|Known for||Come In Spinner|
|A.K.A.||Ելեն Դիմֆնա Քյուսաք|
|Was||Writer Novelist Playwright Biographer|
|Type||Film, Television, Stage and Radio Literature Science|
|Birth||22 September 1902, West Wyalong, Australia|
|Death||19 October 1981 (aged 79 years)|
Ellen Dymphna Cusack AM (21 September 1902 – 19 October 1981) was an Australian author and playwright.
Born in Wyalong, New South Wales, Cusack was educated at Saint Ursula's College, Armidale, New South Wales and graduated from the University of Sydney with an honours degree in Arts and a diploma in Education. She worked as a teacher until she retired in 1944 for health reasons. Her illness was confirmed in 1978 as multiple sclerosis.
Cusack wrote twelve novels (two of which were collaborations), eleven plays, three travel books, two children's books and one non-fiction book. Her collaborative novels were Pioneers on Parade (1939) with Miles Franklin, and Come In Spinner (1951) with Florence James.
The play Red Sky at Morning was filmed in 1944, starring Peter Finch. The biography Caddie, the Story of a Barmaid, to which Cusack wrote an introduction and helped the author write, was produced as the film Caddie in 1976. The novel Come In Spinner was produced as a television series by the Australian Broadcasting Corporation in 1989, and broadcast in March 1990.
Her younger brother, John, was also an author, writing the war novel They Hosed Them Out under the pseudonym John Beede, which was first published in 1965, republished in 2012.
Cusack advocated social reform and described the need for reform in her writings. She contributed to the world peace movement during the Cold War era as an antinuclear activist. Her husband Norman Freehill was a member of the Communist Party, unlike Dymphna Cusack who remained a liberal progressive humanist in all her writing and activism. She had been wrongly called a Communist prior to the first doctoral dissertation on Cusack being published, which used extensive archival research in Berlin, Potsdam and Canberra to prove that she was a left-leaning feminist and not a Party member.
Contribution and recognition
Cusack was a foundation member of the Australian Society of Authors in 1963. She had refused an Order of the British Empire, but was made a Member of the Order of Australia in 1981 for her contribution to Australian literature. Cusack was instrumental in promoting the democratic, progressive traditions of her much loved country, both as a sought-after celebrity speaker in Australia as well as a cultural commentator during her long stays in Europe from the 1940s to the 1970s.
"Cusack was a foundation member of the Australian Society of Authors in 1963. Hers was a socially engaged, writerly stance shared by her famed mentor Miles Franklin and other great names in Australian literary history. In 1998, the International Federation of University Women (IFUW), based in Geneva, honoured Dymphna Cusack's role in postwar European culture and politics by acknowledging the first doctoral thesis written on the author. The IFUW created "The Australia Award" for Dr. Tania Peitzker's literary and cultural studies analysis of Cusack, funded by the University of Potsdam, Germany."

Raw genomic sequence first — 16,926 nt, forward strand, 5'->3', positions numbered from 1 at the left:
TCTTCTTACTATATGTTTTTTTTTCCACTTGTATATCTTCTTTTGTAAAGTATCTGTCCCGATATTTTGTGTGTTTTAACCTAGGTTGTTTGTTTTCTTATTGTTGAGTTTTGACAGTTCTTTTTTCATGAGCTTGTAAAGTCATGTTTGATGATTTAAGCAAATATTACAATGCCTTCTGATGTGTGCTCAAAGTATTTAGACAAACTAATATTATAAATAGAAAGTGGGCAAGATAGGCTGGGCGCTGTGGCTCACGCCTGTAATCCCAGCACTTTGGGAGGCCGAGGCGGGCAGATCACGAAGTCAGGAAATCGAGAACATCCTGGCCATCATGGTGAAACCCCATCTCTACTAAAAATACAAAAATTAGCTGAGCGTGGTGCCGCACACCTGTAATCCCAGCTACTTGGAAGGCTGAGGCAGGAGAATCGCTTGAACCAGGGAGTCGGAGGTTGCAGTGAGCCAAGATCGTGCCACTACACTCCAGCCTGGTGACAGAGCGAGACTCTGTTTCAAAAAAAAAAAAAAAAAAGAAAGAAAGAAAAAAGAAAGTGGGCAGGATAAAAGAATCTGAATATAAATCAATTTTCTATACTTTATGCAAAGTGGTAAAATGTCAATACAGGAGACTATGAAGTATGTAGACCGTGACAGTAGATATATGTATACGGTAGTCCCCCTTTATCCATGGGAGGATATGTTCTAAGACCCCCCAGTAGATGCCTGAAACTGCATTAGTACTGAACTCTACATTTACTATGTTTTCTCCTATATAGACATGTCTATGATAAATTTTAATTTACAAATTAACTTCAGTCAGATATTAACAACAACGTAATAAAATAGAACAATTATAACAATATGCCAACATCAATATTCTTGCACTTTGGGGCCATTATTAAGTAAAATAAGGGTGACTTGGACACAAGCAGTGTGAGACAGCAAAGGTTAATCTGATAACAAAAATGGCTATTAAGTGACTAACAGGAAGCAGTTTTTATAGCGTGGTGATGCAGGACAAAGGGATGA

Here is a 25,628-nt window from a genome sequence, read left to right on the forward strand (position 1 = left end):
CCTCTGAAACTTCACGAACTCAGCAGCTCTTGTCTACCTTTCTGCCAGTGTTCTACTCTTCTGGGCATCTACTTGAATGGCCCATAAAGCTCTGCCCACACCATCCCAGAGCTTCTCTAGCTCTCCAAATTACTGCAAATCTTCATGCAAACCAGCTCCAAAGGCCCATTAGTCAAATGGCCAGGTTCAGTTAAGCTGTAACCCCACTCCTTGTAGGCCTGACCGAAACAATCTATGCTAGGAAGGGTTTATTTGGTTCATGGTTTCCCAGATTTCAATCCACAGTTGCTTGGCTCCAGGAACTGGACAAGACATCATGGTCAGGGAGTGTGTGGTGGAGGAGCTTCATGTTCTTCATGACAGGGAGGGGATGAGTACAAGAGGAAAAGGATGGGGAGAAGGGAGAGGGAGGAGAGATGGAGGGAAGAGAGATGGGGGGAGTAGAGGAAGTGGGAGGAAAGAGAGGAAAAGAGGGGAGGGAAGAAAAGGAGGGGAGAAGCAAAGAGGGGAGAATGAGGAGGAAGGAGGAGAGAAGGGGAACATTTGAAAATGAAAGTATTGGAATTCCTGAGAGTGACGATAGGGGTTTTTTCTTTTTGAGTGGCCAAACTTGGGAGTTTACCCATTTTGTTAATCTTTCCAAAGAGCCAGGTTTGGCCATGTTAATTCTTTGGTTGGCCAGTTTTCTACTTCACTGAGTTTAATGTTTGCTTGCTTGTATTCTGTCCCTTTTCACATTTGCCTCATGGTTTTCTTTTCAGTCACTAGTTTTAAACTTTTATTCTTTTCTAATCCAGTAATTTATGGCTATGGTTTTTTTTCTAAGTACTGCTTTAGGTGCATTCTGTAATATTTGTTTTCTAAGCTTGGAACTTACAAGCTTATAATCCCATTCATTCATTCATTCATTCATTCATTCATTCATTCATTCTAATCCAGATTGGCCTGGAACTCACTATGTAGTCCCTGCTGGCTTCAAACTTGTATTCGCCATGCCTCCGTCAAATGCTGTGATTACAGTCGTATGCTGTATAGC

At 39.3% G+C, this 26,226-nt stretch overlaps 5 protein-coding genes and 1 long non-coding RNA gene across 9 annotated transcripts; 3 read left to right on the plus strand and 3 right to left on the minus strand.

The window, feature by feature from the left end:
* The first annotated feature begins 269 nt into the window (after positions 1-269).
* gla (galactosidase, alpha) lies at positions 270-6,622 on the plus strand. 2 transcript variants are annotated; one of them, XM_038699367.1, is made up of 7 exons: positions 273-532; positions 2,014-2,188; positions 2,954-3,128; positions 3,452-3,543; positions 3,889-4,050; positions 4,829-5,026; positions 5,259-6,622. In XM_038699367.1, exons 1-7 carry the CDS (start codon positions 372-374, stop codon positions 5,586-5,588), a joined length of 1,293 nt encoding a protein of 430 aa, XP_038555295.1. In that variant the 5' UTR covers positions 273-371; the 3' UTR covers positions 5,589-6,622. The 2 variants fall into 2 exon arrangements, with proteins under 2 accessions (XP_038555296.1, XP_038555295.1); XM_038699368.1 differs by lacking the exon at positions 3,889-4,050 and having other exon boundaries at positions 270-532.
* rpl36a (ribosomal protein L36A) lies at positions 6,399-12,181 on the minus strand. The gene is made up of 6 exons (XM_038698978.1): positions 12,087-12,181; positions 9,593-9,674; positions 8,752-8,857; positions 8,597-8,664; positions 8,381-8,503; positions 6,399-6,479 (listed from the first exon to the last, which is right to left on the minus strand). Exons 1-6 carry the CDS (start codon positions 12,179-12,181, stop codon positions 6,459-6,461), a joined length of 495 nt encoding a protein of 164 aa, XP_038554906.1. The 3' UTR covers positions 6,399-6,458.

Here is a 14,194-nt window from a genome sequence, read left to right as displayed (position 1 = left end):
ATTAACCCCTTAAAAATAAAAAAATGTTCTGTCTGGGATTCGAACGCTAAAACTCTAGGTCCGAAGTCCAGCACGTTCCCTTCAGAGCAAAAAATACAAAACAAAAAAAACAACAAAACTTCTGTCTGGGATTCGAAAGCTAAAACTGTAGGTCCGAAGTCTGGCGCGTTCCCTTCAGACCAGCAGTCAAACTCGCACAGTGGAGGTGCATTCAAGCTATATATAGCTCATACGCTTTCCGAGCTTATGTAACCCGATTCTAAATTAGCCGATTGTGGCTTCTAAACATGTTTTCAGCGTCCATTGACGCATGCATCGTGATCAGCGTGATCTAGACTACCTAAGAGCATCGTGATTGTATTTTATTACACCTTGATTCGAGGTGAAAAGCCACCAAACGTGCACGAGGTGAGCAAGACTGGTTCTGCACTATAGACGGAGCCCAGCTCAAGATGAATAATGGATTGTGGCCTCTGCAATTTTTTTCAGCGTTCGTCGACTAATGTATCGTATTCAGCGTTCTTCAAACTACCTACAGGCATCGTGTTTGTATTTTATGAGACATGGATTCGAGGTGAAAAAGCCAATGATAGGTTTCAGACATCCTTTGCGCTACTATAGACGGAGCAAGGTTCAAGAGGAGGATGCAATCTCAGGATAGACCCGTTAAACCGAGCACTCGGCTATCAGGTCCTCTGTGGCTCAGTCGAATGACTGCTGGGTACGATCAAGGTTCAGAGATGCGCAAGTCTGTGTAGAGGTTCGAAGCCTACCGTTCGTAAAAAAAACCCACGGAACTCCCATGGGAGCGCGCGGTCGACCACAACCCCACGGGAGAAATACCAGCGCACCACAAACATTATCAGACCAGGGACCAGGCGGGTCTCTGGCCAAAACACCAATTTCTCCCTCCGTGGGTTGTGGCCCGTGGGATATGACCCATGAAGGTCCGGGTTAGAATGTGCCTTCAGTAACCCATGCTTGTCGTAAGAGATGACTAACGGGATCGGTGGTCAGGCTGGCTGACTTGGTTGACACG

In 2016, Dymphna Cusack's legacy experienced a second renaissance when Marilla North republished her 2001 biography "Yarn Spinners" and took the new trilogy entitled Come in Dymphna - dedicated to Cusack, Miles Franklin and Florence James - on a national book tour throughout 2017. The Yarn Spinners website explains:
"Yarn Spinners is the first volume in Marilla North’s biographical trilogy Come in Dymphna, which reanimates the life and times of Australian writer Dymphna Cusack for a contemporary audience. Inspired by the letters exchanged between Dymphna Cusack, Florence James, Miles Franklin, and their contemporaries, North has woven together the threads of history that shaped these women’s lives and brought alive the struggles they encountered as they fought for human rights and social justice … and forged a path for Australian women writers in a male-dominated world.
First and foremost, however, Yarn Spinners expresses the ‘heart and soul’ of the powerful friendships that grew between these strong, passionate and witty women as they corresponded, collaborated and supported one another. Together and individually they produced an extraordinary body of work that tackled issues central to the creation of a civilised and humane society. Their stories are becoming increasingly more relevant as we face the challenges of the 21st Century."
- Safety First, 1927
- Shallow Cups, 1933
- Anniversary, 1935
- Red Sky at Morning, performed 1935; published 1942
- Morning Sacrifice, 1943
- Comets Soon Pass, 1943
- Call Up Your Ghosts, with Miles Franklin, 1945
- Pacific Paradise, 1955
- Jungfrau (1936)
- Pioneers on Parade (1939) with Miles Franklin
- Come In Spinner (1951) with Florence James
- Say No to Death (1951)
- Southern Steel (1953)
- Caddie, the Story of a Barmaid (1953) [Introduction only]
- The Sun in Exile (1955)
- Heatwave in Berlin (1961)
- Picnic Races (1962)
- Black Lightning (1964)
- The Sun is Not Enough (1967)
- The Half-Burnt Tree (1969)
- A Bough in Hell (1971)